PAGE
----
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Obstacles to ACO (Accountable Care Organization) Development

Nov 29, 2012

Six barriers encountered during early stages of development of accountable care organizations….

Health care reform presents a unique opportunity for medical health centers to integrate systems of care, such as accountable care organizations (ACOs), but not without facing several barriers to implementation.


Alfred F. Tallia, M.D., M.P.H., and Jenna Howard, Ph.D., from the Robert Wood Johnson Medical School in New Brunswick, N.J., describe the ongoing efforts to develop an ACO at their academic health center, and the barriers encountered during this process.

The researchers report a three-phase approach to ACO development thus far. Stage one involved creation of a business plan, which was modified in stage two, following discussions with local physician organizations, insurers, government and business leaders, and national and local health care policy leaders. Stage three, which is ongoing, involved readying for implementation, mainly identifying funding for an integrated delivery system. Six main types of barriers were encountered during the ACO development: conceptual, financial, cultural, regulatory, organizational, and historical.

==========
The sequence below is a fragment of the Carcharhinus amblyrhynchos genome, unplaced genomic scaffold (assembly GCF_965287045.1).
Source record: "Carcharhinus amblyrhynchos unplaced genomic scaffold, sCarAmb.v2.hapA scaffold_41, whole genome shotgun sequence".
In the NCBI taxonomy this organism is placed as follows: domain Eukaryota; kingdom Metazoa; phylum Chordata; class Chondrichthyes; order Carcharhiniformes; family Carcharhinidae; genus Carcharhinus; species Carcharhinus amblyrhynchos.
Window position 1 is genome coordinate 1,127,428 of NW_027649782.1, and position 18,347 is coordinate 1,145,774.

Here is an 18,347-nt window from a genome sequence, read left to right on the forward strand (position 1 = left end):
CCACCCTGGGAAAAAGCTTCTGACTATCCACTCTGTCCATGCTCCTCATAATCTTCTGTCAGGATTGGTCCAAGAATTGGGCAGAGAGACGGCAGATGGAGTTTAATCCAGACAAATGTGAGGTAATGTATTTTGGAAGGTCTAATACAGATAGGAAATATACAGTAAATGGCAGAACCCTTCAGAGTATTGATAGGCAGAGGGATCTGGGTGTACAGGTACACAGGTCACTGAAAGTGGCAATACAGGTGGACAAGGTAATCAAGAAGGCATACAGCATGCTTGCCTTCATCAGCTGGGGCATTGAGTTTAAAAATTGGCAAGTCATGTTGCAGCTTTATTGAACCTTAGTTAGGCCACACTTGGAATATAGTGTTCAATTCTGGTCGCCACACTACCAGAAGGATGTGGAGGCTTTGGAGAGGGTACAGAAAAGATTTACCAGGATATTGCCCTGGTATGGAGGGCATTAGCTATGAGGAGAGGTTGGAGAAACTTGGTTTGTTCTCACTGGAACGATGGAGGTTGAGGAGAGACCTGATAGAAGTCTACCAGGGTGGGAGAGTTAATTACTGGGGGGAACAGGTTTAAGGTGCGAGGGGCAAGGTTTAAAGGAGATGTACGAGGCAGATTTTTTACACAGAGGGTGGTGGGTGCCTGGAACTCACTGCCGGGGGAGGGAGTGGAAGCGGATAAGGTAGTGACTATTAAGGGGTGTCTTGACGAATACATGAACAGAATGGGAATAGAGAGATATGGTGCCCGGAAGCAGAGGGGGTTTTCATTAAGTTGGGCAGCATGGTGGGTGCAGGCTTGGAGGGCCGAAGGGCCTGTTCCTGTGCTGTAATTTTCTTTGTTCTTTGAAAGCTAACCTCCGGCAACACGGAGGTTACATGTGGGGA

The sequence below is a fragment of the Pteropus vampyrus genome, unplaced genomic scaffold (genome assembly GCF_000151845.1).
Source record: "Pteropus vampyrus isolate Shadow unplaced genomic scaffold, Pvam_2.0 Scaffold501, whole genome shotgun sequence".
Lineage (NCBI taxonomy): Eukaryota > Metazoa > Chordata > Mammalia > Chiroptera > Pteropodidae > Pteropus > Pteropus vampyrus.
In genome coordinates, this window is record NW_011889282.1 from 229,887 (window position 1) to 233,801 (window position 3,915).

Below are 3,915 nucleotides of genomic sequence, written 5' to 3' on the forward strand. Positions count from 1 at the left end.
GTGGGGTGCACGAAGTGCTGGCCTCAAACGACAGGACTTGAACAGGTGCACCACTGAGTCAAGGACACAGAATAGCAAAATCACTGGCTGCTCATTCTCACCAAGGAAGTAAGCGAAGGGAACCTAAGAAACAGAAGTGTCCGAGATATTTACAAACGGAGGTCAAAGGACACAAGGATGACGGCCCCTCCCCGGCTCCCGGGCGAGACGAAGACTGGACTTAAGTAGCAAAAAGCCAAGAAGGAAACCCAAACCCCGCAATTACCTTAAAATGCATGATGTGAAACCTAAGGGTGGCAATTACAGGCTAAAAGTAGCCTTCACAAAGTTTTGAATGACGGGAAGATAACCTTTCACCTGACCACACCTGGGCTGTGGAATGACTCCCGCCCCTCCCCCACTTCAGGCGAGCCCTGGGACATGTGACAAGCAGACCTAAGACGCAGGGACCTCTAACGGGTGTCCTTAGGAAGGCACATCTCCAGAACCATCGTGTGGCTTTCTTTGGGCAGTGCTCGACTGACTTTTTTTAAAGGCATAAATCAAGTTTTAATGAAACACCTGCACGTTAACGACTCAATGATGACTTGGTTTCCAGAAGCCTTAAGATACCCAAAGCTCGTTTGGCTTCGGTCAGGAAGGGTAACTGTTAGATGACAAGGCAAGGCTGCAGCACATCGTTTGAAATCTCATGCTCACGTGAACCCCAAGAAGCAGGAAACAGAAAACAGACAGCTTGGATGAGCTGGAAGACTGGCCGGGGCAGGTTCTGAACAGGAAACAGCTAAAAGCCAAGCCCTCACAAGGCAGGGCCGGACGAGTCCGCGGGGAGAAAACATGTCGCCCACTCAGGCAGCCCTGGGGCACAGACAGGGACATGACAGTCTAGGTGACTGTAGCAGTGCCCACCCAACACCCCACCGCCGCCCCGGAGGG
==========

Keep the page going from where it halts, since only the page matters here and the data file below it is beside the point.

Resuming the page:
"Academic health centers such as ours have a unique opportunity now to reinvent themselves and lead the discovery and testing of new systems of health care organization and delivery," the authors write. "We have presented some of the challenges to our ACO formation and our ways of answering them, in the hope that other academic health centers can learn from our experience.

A new study by Oliver Wyman shows that accountable care organizations now cover up to 31 million patients, or about 10 percent of the nation’s population.

For a healthcare delivery model that came on the scene only two years ago, ACOs have made great strides in coverage in a short amount of time. While only about five percent of the country’s Medicare patients are covered by an ACO, many more non-Medicare patients are served by Medicare and non-Medicare ACOs alike.

The number of patients covered by ACOs is expected to rise in the future, with more organizations joining CMS ACO programs and becoming commercial ACOs.

The term "ACO" in the study covers all providers using population-oriented, value-based care delivery and reimbursement models.

Health Affairs, Nov. 2012 Abstract